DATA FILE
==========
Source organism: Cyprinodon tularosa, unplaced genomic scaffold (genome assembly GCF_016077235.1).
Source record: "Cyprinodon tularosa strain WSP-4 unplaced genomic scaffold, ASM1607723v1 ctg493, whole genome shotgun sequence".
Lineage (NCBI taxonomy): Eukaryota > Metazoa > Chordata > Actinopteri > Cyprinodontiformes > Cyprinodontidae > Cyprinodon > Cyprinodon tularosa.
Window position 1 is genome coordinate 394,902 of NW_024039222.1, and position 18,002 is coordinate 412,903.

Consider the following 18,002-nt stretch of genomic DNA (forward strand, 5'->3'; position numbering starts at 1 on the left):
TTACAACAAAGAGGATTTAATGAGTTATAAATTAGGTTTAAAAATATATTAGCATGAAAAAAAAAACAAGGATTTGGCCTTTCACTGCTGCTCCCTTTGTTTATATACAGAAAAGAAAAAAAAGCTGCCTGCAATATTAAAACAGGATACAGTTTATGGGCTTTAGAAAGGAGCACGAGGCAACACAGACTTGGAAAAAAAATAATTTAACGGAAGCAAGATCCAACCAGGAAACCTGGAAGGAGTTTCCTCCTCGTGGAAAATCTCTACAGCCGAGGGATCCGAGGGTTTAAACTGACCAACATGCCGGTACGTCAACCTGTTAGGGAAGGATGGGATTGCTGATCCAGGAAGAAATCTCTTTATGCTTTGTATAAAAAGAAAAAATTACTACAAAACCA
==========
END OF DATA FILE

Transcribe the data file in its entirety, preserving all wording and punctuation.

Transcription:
Source organism: Cyprinodon tularosa, unplaced genomic scaffold (genome assembly GCF_016077235.1).
Source record: "Cyprinodon tularosa strain WSP-4 unplaced genomic scaffold, ASM1607723v1 ctg493, whole genome shotgun sequence".
Lineage (NCBI taxonomy): Eukaryota > Metazoa > Chordata > Actinopteri > Cyprinodontiformes > Cyprinodontidae > Cyprinodon > Cyprinodon tularosa.
Window position 1 is genome coordinate 394,902 of NW_024039222.1, and position 18,002 is coordinate 412,903.

Consider the following 18,002-nt stretch of genomic DNA (forward strand, 5'->3'; position numbering starts at 1 on the left):
TTACAACAAAGAGGATTTAATGAGTTATAAATTAGGTTTAAAAATATATTAGCATGAAAAAAAAAACAAGGATTTGGCCTTTCACTGCTGCTCCCTTTGTTTATATACAGAAAAGAAAAAAAAGCTGCCTGCAATATTAAAACAGGATACAGTTTATGGGCTTTAGAAAGGAGCACGAGGCAACACAGACTTGGAAAAAAAATAATTTAACGGAAGCAAGATCCAACCAGGAAACCTGGAAGGAGTTTCCTCCTCGTGGAAAATCTCTACAGCCGAGGGATCCGAGGGTTTAAACTGACCAACATGCCGGTACGTCAACCTGTTAGGGAAGGATGGGATTGCTGATCCAGGAAGAAATCTCTTTATGCTTTGTATAAAAAGAAAAAATTACTACAAAACCA